Quotes: The Sign of the Cross

Statue honoring Elizabeth Ann Seton in New York City's St. Patrick's Cathedral. Seton was the first American to be named a saint by the Roman Catholic Church.

Statue honoring Elizabeth Ann Seton in New York City’s St. Patrick’s Cathedral. Seton was the first American to be named a saint by the Roman Catholic Church.

Galatians 2:19b-20 (NRSV)
I have been crucified with Christ; and it is no longer I who live, but it is Christ who lives in me. And the life I now live in the flesh I live by faith in the Son of God, who loved me and gave himself for me.

Three quotes from Elizabeth Ann Seaton
The bright and glorious cross which we now drag alone through the mud and dirt, how beautiful and lovely it will appear when we shall find that it opens the door of our eternal happiness for us. Follow on with courage!

If you find that there are any obstacles in your way — and doubtless you find many, as every Christian does, in the fulfillment of duty — still persevere with yet more earnestness, and rejoice to bear your share in the cross, which is our passport and seal to the kingdom of our Redeemer.

on making the sign of the cross for the first time: I was cold with the awful impression my first making it gave me — the sign of the cross of Christ on me! Deepest thoughts came with it of I know not what earnest desires to be closely united with Him who died on it. Oh, that last day when it is to be borne in triumph!

Prayer from the Sarum Primer (1538)
with motions in keeping with the spirit of the prayer
God be in my head and in my understanding
draw a small cross on your forehead with your finger
God be in my eyes and in my looking
draw a small cross next to one eye and then the other
God be in my mouth and in my speaking
draw a small cross on your lips
God be in my heart and in my thinking
draw a small cross over your heart
God be at my end and at my departing.
place both arms at your sides, palms facing front

Christian saints are often pictured gazing empathetically at the cross. Why? Because it is a soul-shattering image of the willing suffering of God in solidarity with every single “shedding of blood since the foundation of the world” (Luke 11:50). It is the only half-satisfying answer to the whole human tragedy. But it does not satisfy the rational mind, only the empty and seeking soul. After true gazing, the cross becomes a two-way mirror. We see our own suffering, the suffering of the world, and God’s suffering as all one and the same. – Richard Rohr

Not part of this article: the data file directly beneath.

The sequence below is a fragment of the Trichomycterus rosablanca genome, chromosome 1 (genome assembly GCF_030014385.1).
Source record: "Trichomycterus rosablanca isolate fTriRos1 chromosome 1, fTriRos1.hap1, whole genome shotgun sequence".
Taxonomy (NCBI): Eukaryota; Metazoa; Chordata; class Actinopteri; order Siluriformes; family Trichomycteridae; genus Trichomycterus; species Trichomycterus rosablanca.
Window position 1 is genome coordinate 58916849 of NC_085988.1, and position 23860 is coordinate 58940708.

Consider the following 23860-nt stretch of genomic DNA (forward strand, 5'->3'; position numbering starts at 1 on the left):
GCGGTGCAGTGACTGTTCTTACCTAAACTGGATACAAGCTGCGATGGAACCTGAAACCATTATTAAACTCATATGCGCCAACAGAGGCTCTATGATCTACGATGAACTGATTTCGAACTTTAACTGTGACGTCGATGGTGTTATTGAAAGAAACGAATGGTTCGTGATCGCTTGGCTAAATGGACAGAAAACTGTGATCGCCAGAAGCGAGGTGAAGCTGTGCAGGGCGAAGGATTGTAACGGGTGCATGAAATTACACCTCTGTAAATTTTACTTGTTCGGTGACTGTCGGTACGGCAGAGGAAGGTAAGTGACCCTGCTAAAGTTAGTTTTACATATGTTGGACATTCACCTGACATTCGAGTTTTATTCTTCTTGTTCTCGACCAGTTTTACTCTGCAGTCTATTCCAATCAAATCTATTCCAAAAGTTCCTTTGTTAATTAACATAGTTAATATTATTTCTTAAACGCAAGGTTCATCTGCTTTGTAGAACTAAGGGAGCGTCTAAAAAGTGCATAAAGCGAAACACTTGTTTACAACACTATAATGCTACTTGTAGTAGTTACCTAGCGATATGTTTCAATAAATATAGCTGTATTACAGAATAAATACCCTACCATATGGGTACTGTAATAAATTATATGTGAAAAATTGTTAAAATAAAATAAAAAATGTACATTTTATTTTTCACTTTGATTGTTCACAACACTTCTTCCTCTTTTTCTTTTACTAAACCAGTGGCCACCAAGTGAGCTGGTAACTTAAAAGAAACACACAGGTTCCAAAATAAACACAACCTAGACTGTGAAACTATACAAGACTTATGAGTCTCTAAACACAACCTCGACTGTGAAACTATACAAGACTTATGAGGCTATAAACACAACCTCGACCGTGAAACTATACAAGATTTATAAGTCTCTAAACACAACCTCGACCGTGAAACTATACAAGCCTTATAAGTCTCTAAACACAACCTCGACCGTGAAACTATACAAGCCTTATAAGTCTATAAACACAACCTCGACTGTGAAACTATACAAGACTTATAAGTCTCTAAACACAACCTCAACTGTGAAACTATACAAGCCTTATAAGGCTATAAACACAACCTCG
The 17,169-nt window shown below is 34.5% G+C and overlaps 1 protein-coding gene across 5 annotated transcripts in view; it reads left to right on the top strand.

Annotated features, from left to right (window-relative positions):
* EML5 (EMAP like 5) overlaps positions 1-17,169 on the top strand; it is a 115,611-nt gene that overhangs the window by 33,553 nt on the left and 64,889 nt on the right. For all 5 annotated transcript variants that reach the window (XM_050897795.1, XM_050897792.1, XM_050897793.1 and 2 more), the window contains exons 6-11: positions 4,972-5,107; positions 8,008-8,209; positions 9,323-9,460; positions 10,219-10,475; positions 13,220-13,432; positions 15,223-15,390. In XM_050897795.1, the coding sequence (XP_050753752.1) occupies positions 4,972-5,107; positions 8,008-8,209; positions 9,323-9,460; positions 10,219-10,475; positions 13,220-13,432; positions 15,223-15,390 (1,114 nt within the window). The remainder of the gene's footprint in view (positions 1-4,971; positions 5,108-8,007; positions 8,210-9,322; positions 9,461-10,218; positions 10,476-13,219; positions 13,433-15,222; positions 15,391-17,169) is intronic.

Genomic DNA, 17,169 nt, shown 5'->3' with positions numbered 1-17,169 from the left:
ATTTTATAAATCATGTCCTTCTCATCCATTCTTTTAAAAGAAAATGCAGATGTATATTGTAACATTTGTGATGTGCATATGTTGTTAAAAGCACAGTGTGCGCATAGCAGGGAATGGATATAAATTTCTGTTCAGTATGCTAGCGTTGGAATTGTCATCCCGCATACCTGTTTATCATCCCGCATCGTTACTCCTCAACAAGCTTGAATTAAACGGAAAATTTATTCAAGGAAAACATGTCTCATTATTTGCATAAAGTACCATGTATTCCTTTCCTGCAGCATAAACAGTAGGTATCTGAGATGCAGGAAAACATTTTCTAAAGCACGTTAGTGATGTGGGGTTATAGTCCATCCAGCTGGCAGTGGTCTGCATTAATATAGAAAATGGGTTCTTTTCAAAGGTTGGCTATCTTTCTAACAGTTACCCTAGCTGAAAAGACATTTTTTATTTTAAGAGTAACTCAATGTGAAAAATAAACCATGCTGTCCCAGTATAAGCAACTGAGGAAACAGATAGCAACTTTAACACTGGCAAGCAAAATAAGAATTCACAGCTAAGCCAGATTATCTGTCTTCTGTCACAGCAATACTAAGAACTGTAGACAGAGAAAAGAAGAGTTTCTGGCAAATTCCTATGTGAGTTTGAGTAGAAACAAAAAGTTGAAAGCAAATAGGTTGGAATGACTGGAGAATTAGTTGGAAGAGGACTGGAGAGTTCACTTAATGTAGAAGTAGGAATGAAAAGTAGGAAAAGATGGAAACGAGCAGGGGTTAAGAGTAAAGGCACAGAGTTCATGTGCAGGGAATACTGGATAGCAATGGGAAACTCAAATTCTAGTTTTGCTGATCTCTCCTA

Jesus’ wounded body is an icon for what we are all doing to one another and to the world. Jesus’ resurrected body is an icon of God’s promise, response, and victory over these crucifixions. The two images contain the whole transformative message of the Gospel. – Richard Rohr

All God’s plans have the mark of the cross on them,
and all His plans have death to self in them.
– E. M. Bounds

The summation of the life of Jesus in the symbol and the sign of the cross is not meant so much as an act of “taking up” the cross, as it is of “taking the cross inside.” The direction of the sign of the cross is inward, which suggests embracing and internalizing the life of Jesus. Nevertheless, this inward direction suggests that, starting with the historical events of the life of Jesus, we live these events here and now, appropriating them outside time and space, as we become one with the timeless Christ.
Andreas Andreopoulos, The Sign of the Cross

Never leave your house without making the sign of the cross. It will be to you a staff, a weapon, an impregnable fortress. Neither man nor demon will dare to attack you, seeing you covered with such powerful armor. Let this sign teach you that you are a soldier, ready to combat against the demons, and ready to fight for the cross of justice. Are you ignorant of what the cross has done? It has vanquished death, destroyed sin, emptied hell, dethroned Satan, and restored the universe. Would you then doubt its power?
John Chrysostom

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